Today is Sunday, 'BREAKING BAD' day. I have loved this AMC series since day one. Brilliant, shocking. Hilarious. Television as God meant it to be. Alas, this fourth season is a drag, no philosophical dialogues, no heart-wrenching moral decisions. Just good-guy, bad-guy meth cookers and dealers. And Walter White, former hero, becoming the creep you love to hate. Still, there is Walter White's son, a handsome boy impaired by teenage angst and celebral palsy. The dreamily handsome young actor, RJ Mitte, who plays the son does, in fact, have cerebral palsy.
This is innovation: The first major television series featuring an actor with a genuine disability. Watching the show each week - RJ Mitte struggling with his crutches, his slow walk, his hesitant enunciations - we become aware of a huge demographic missing in the media. Where are the physically and/or mentally challenged people that are so much a part of our society?
Though I loved Tom Hanks in 'FORREST GUMP,' the retarded Gump was super-sized, a Disney-like character who made millions of dollars, publicly mooned LBJ in gratitude for Vietnam, and married the girl of his dreams. A fairy tale.
But, remember 'I AM SAM' starring Sean Penn? A beautiful Oscar-worthy movie, about a retarded man fighting for custody of his child. Perhaps it too bordered on the fairy tale with its happy ending. But here is the difference... the cast was made up of real, mentally-challenged men who played Sam's buddies. Their halted speech and sly, tender taunts, made the movie memorable, human, deeply touching.
So now we turn to books: Jo Nesbo, author of international bestsellers, THE SNOWMAN, REDBREAST, DEVIL'S STAR, is currently the reigning bad boy of Norwegian crime fiction. His body of Nordic Noir is based on highly creative serial killers, much blood and gore. Nesbo is good, he's excellent. But here is what lures me into his books. In each novel, Harry Hole, the alcoholic detective- hero visits his sister, Sis, who has Down's Syndrome. Sis is functional, she has a boyfriend, she babysits, she makes meatballs. But, of Sis, that is all we ever know.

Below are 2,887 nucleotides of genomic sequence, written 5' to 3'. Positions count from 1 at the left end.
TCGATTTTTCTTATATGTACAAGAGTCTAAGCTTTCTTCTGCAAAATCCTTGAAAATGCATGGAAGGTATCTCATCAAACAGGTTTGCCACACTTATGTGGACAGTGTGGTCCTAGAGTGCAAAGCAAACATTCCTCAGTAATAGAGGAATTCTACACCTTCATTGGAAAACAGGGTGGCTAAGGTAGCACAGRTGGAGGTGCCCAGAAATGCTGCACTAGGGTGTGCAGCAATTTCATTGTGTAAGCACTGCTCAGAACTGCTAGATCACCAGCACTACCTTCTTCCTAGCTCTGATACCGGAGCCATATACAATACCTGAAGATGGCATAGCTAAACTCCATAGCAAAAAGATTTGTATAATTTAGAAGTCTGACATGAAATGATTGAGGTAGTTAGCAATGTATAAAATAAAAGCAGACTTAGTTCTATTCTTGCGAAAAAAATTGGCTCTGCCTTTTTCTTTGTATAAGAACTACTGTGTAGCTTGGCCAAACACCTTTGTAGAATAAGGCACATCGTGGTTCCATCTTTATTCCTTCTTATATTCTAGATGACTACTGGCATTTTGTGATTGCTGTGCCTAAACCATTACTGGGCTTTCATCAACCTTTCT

I am curious about Nesbo's nod to Down's Syndrome, how in each book he dutifully mentions 'Sis,' her boyfriend, her little accomplishments, all whittled down to one meager paragraph. Then back to the serial killers. As a reader, I find this puzzling, even gratuitous. As a person with Down's Syndrome, I would find it insulting. Perhaps it is an acknowledgement to someone the author knows and loves. (As Walter White's son is an acknowledgement to someone the series creator knew and loved.) So I wonder why then Sis can't be a fully fleshed-out character in Nesbo's novels, one who happens to suffer from a congenital disorder caused by the presence of an extra chromosone, which causes a mild to moderate mental retardation. If such a sister functions in real life, why can't she function as a character in a novel?
I don't know, perhaps I am reaching. What I would like to see is more media, especially novels, involving characters with real disabilities. If we write bestsellers about apocalyptic wars, ethnic cleansing, mass mutilations, how is it we cannot write books featuring main characters with disabilities? Last week in a small Texas town, a girl named Marian Slick was crowned Homecoming Queen at half-time during a football game. Cheerleaders wept with joy. Thousands of spectators stood and cheered as she steadied her crown and waved to her fans. Marian Slick has Down's Syndrome.